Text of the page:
Akata Witch: You Tried

Allysia Rainey, Staff Writer

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Akata Witch is about a Nigerian girl named Sunny Nwazue. As an albino raised in the United States, she tends to stick out like a sore thumb among her fellow Nigerians. One day, she is approached by her classmate Orlu and his lifetime friend, Chichi. They then help her realize that she is a Leopard Person, a magical being who can cast spells and possesses a special ability dependent on his or her flaw, Sunny’s flaw being her albinism. As the book progresses, she discovers more and more about her abilities alongside her friends while a mysterious serial killer spreads fear among their village.

If you’re wondering, this is a spoiler-free review. After all, the book was just so tedious, shallow, and boring that I couldn’t be bothered to finish it.

For starters, the characters were about as exciting as a cinder block (unless you are, for whatever reason, really into cinder blocks). Sunny is a… protagonist. She likes soccer and cooking. I think. Orlu is the smart and mature one. Sasha and Chichi are impulsive, arrogant, flirtatious, and essentially the same person. They all call each other friends, but I would’ve just assumed they were passive aggressive acquaintances if they didn’t constantly scream about the power of teamwork and friendship every five minutes. They don’t mature or develop, things just kind of happen. I never really noticed any sort of progression in their relationships and— whoa! Why are Sasha and Chichi making out all of a sudden? And Orlu is into Sunny now? Aren’t these kids, like, twelve?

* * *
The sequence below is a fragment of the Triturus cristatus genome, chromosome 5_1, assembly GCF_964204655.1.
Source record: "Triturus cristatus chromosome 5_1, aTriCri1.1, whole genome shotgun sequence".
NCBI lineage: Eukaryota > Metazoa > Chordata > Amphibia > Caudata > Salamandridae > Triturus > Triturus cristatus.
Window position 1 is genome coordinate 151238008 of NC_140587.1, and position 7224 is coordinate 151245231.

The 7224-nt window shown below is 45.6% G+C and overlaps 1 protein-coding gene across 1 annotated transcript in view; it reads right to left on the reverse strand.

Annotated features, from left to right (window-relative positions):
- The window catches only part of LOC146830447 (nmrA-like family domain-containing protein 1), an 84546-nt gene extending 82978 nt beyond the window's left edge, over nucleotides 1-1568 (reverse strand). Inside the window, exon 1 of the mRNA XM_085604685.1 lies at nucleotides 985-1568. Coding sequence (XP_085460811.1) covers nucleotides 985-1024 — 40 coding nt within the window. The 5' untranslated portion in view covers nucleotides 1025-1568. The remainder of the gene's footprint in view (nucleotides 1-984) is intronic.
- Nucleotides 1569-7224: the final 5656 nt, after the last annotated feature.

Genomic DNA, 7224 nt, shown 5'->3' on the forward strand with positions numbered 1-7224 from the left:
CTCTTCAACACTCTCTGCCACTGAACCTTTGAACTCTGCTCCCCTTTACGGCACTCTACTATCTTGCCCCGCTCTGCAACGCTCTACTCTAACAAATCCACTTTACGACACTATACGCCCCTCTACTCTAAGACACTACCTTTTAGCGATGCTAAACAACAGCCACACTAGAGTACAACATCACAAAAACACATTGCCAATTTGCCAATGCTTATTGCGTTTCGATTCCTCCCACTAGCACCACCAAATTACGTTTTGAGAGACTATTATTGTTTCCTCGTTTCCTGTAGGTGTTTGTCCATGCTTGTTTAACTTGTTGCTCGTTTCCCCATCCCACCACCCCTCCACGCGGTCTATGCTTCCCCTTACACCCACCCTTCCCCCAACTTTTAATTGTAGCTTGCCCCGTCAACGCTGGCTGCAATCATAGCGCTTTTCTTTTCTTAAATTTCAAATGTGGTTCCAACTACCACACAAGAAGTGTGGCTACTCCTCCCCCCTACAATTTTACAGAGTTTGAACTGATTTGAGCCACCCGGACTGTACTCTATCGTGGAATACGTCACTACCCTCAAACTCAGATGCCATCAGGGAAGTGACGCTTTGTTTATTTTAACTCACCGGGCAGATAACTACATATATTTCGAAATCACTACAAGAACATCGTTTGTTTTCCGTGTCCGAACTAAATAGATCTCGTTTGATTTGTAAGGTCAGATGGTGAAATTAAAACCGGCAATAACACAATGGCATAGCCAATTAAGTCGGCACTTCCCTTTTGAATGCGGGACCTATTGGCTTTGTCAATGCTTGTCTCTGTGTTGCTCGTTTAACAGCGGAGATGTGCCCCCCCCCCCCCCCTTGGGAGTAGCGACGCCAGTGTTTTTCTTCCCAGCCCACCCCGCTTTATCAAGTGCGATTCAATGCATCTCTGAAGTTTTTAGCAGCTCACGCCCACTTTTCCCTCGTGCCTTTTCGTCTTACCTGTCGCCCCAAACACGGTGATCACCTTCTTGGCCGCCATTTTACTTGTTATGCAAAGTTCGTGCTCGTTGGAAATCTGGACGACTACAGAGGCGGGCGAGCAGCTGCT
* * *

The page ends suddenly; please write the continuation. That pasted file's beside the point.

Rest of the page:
Anyway, the plot was practically non-existent until the very end. It was just a long, drawn-out compilation of Sunny learning new things and meeting new people and ultimately accomplishing nothing, which tied into my own experience with the book quite nicely.

Going into Akata Witch, I was actually really excited to read it. Almost every single YA novel takes place in a Western nation, and the number of African fantasy novels is extremely few. It’s always about some distant European land with European magic and European characters. I had hoped that Akata Witch would be a refreshing novel in a sea of Eurocentric monotony. Not only that, I was excited to read a fantasy novel written by an African American writer, as those are often (in my experience) hard to come by. To give the book some credit, I actually did learn a lot about Nigerian magic and culture. It was what grabbed my attention the most and the only thing the author seemed to really care about. Sadly, the book was ultimately a disappointment.